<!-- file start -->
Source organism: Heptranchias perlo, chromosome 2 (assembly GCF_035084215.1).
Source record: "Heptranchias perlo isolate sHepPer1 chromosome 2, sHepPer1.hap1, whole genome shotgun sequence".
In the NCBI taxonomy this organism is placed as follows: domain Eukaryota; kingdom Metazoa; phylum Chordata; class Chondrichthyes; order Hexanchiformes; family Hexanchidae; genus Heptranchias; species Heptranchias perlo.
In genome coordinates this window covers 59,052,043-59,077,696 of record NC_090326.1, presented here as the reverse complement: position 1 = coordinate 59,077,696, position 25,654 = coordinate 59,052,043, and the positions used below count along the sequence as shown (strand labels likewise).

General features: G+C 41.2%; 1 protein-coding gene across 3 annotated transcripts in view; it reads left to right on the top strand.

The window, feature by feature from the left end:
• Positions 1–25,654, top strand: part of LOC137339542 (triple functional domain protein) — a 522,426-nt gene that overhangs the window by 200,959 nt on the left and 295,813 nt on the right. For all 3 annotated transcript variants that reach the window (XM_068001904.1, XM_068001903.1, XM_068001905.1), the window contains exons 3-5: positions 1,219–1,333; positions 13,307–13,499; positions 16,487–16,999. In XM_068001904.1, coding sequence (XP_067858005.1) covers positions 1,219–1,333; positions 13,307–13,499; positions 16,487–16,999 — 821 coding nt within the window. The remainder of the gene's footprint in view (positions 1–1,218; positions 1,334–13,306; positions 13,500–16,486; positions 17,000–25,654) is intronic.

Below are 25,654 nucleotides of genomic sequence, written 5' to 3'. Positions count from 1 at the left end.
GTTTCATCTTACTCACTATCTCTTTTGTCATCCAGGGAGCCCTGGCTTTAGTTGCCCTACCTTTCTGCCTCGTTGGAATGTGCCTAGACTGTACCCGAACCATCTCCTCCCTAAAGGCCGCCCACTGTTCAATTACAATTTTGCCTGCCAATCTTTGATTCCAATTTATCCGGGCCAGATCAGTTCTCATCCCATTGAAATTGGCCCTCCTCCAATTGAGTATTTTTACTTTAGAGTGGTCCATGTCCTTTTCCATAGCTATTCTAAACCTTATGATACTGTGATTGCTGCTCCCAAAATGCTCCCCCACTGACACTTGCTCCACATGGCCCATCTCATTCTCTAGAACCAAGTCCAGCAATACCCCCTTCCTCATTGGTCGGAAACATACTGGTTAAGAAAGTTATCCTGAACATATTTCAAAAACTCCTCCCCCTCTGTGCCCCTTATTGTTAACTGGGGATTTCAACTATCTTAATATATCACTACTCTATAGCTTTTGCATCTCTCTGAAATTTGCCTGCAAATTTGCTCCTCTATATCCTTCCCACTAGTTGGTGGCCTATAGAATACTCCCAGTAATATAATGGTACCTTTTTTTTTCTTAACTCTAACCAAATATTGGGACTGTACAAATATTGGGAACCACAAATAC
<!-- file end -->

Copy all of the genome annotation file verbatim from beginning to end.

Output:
Source organism: Heptranchias perlo, chromosome 2 (assembly GCF_035084215.1).
Source record: "Heptranchias perlo isolate sHepPer1 chromosome 2, sHepPer1.hap1, whole genome shotgun sequence".
In the NCBI taxonomy this organism is placed as follows: domain Eukaryota; kingdom Metazoa; phylum Chordata; class Chondrichthyes; order Hexanchiformes; family Hexanchidae; genus Heptranchias; species Heptranchias perlo.
In genome coordinates this window covers 59,052,043-59,077,696 of record NC_090326.1, presented here as the reverse complement: position 1 = coordinate 59,077,696, position 25,654 = coordinate 59,052,043, and the positions used below count along the sequence as shown (strand labels likewise).

General features: G+C 41.2%; 1 protein-coding gene across 3 annotated transcripts in view; it reads left to right on the top strand.

The window, feature by feature from the left end:
• Positions 1–25,654, top strand: part of LOC137339542 (triple functional domain protein) — a 522,426-nt gene that overhangs the window by 200,959 nt on the left and 295,813 nt on the right. For all 3 annotated transcript variants that reach the window (XM_068001904.1, XM_068001903.1, XM_068001905.1), the window contains exons 3-5: positions 1,219–1,333; positions 13,307–13,499; positions 16,487–16,999. In XM_068001904.1, coding sequence (XP_067858005.1) covers positions 1,219–1,333; positions 13,307–13,499; positions 16,487–16,999 — 821 coding nt within the window. The remainder of the gene's footprint in view (positions 1–1,218; positions 1,334–13,306; positions 13,500–16,486; positions 17,000–25,654) is intronic.

Below are 25,654 nucleotides of genomic sequence, written 5' to 3'. Positions count from 1 at the left end.
GTTTCATCTTACTCACTATCTCTTTTGTCATCCAGGGAGCCCTGGCTTTAGTTGCCCTACCTTTCTGCCTCGTTGGAATGTGCCTAGACTGTACCCGAACCATCTCCTCCCTAAAGGCCGCCCACTGTTCAATTACAATTTTGCCTGCCAATCTTTGATTCCAATTTATCCGGGCCAGATCAGTTCTCATCCCATTGAAATTGGCCCTCCTCCAATTGAGTATTTTTACTTTAGAGTGGTCCATGTCCTTTTCCATAGCTATTCTAAACCTTATGATACTGTGATTGCTGCTCCCAAAATGCTCCCCCACTGACACTTGCTCCACATGGCCCATCTCATTCTCTAGAACCAAGTCCAGCAATACCCCCTTCCTCATTGGTCGGAAACATACTGGTTAAGAAAGTTATCCTGAACATATTTCAAAAACTCCTCCCCCTCTGTGCCCCTTATTGTTAACTGGGGATTTCAACTATCTTAATATATCACTACTCTATAGCTTTTGCATCTCTCTGAAATTTGCCTGCAAATTTGCTCCTCTATATCCTTCCCACTAGTTGGTGGCCTATAGAATACTCCCAGTAATATAATGGTACCTTTTTTTTTCTTAACTCTAACCAAATATTGGGACTGTACAAATATTGGGAACCACAAATAC